Russia has no opportunity to change its leaders in a democratic way
Major concerns at the human rights situation in Russia ahead of Sunday's presidential election were raised at a human rights subcommittee hearing on Tuesday. Representatives of Russian civil society pointed to the culture of impunity, restrictions on freedom of expression, gaps in the rule of law and possible fraud in the presidential election.
"Russia has no opportunity to change its leaders in a democratic way", stated Evgenia Chirikova, an environmental activist and leader of the Campaign for the Defence of the Khimki forest. She was worried that the upcoming presidential election would not be fair and was concerned for the safety of protesters. She said the authorities were treating protesters as if they were insane, even locking them up in mental hospitals, and described a case that she knew about.
MEPS voiced doubts about the electoral procedure in Russia. "The authorities did not allow people to stand freely", noted Werner Schulz (Greens/EFA, DE). Inese Vaidere (EPP, LV) said: "This regime takes away from the people the right to change the power".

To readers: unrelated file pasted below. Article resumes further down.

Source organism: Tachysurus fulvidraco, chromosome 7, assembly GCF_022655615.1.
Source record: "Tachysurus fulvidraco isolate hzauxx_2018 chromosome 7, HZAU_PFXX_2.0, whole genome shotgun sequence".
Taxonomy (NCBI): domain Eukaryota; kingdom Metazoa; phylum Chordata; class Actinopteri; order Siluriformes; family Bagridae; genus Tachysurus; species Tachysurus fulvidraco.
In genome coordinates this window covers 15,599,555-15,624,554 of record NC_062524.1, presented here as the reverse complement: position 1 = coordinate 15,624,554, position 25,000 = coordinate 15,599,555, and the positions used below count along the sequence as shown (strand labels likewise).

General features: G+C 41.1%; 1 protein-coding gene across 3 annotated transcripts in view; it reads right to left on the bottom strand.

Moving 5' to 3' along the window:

Impunity and rule of law
Alexander Cherkasov, a council member of the civil rights society Memorial, and Ella Kesaeva, co-chair of Voice of Beslan, highlighted the culture of impunity. Mr Cherkasov reported that 3 000 to 5 000 civilians had disappeared during the Chechnya war and the crimes related to this continued to go unpunished without being properly investigated. Ms Kesaeva said the same was true regarding those responsible for the Beslan school siege in 2004. "Everyone in the North Caucasus now believes that you cannot find justice in the court rooms", she said.
Mr Alexander Verkhovsky, director of the SOVA Centre for Information and Analysis, struck a positive note, with the news that the number of hate crimes that go unpunished had fallen since 2008. On the other hand, mass media, activists and religious groups are facing numerous problems because of the anti-extremist legislation.
MEPs discussed the role Europe could play concerning the human rights situation in Russia. "It is important that in Europe we again and again emphasize the role of the European Court of Human Rights", noted committee vice-chair Andrzej Grzyb (EPP, PL).